06 / 04 / 2015
  - 02:20:11 PM
FLASHBACK - Ten Questions With Matt Zajac

1. So, what’s the deal with you?

I'm a Cancer.  From the school of sex, drugs, & rock n roll.  Longtime skate punk , gardener, musician, music educator, singer, drummer, guitar player, but also a somewhat responsible father of 3 who is married to a goddess from Venus.

2. What are some of your earliest memories as a musician?

My grandfather got me my first drumset when I was 10.  I was big into Motley Crüe, Ozzy, Def Leppard, & stuff like that. I Played like crazy til I found my way.  Started jamming with some friends when I was in, like, 7th & 8th grade.  By then I had traced back the roots of those 80s bands I was into & found their influences like Aerosmith , Zeppelin, Sabbath etc. and I had also discovered punk rock and heavier music as well.  I was playing a little guitar by then but never in a band.  When I went into high school I started playing in some hardcore/punk bands like Clenched Fist and Second Wind.  My junior year I helped form a band called Arise.  It was like hardcore prog-metal and we quickly made a name for ourselves.  My junior and senior year of high school we'd play 2-3 nights out of the week quite often in places like Hartford, Boston, Albany, New Haven & New York City.  We did a few tours that took us as far as Florida and everywhere in between.  That band lasted a little over five years, scored a publishing deal and broke up.  Towards the end of Arise I started a band called Headrush.  This band I was singing in and writing the music on guitar (didn't play guitar in the band though).  It was like Janes Addiction meets early Motley Crüe.  This band played some big festival gigs and toured the west coast a few times playing places like the Whisky a Go Go.  Total hedonistic party rock.  When that band broke up I was in a few short lived endeavors.  One of which was with Joey Kramer's (Aerosmith) son Jesse on drums.  Around this time I started making a living teaching drums.  Eventually I started getting more serious about learning guitar and eventually started playing guitar and singing at bars and stuff and added guitar to my teaching resume.

3. Have you ever been in, or considered starting, a band called Zajac Attack

Marvel ended up buying the rights to that name when they did that comic book series so I'm not allowed to use it.

4. You did pretty well at The WMRC Local Music Awards. Where are you displaying your trophies?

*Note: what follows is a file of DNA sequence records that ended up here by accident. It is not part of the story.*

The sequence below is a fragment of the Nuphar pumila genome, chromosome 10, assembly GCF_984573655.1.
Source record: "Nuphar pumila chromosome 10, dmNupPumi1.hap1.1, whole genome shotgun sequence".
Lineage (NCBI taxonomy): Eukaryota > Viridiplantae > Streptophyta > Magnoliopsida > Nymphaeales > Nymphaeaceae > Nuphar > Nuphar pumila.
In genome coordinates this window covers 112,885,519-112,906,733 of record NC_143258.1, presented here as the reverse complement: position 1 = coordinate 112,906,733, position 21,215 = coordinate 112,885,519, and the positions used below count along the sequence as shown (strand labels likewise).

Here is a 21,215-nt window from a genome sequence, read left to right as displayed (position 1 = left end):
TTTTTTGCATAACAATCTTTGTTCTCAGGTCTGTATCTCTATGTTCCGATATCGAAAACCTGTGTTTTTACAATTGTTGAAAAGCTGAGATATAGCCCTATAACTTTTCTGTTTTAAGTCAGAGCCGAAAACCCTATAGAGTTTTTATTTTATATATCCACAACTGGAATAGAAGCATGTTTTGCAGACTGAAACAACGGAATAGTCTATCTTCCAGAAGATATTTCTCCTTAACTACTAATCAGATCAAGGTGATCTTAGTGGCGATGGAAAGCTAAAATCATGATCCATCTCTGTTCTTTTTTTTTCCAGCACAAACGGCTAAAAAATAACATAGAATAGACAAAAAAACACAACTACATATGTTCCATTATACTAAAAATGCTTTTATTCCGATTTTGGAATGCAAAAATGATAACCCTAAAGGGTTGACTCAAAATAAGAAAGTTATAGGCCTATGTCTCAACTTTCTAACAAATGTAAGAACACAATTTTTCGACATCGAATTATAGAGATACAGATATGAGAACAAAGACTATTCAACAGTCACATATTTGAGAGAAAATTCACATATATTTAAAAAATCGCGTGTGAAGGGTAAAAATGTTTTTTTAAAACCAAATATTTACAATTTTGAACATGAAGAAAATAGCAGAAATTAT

What a thrill to be recognized for my efforts like that. I really appreciate being in such fine company as the other nominees and am really thankful to have people enjoy what I'm doing. I was so shocked when they called my name to win and was stoked and inspired by the experience. The trophies are on display in my basement studio at my house.

5. Who is your favorite artist to cover and why?

Probably the Beatles because they have such a deep catalog of such amazing songs.  I also really enjoy playing stuff by the Stones, The Black Crowes & The Grateful Dead.  I like exploring alternate tunings and finding songs that translate well to just one guy singing and playing guitar.

6. You always seem so happy!  What’s the key to that?

I'm high all the time.  So that helps.  Beyond that, I'm amused easily, I like having a good time and I'm appreciative of things.  I've experienced loss and hardship so I tend to not take things for granted.  I try to view the world from a place of kindness, understanding, and harmony and that puts a smile on my face.  Plus, when I see you I'm usually playing music and that brings me joy. Especially when I'm sharing that experience with other people.

7. What do you do when you are not making music?

I have 3 kids.  I have a son in college and another in high school.  And I have a daughter in kindergarten.  To be honest there isn't much time that I'm not making music.  In my free time I'm constantly trying to better my craft and I'm always studying music and theory.  Looking up stuff and reading books on theory.  I'm always trying to further my understanding of why music sounds the way that it does and how songs tend to work.

8. What will music sound like in 20 years?

There will be the McDonald's music for the masses who are too lazy to look any further than what they're being force fed.  You know, like the soulless corporate bullshit we have now. You'll always have that.  And then you'll also have the gourmet stuff for those in the know.  Music that has substance and meaning.  Songs and albums that can move you and that are pure and honest.

9. If you could have been a part of any musical time period, what would that have been?

Gotta be late 60's to early 70's.  Beatles, Zeppelin, Janis, Doors, Stones, Aerosmith, Jimi, all that stuff.  I love a lot of different music but that's sorta my bag.

10. Do you “get” today’s commercial music?

I get it but I do not approve.

Cover Photo by Tim Rice Photo





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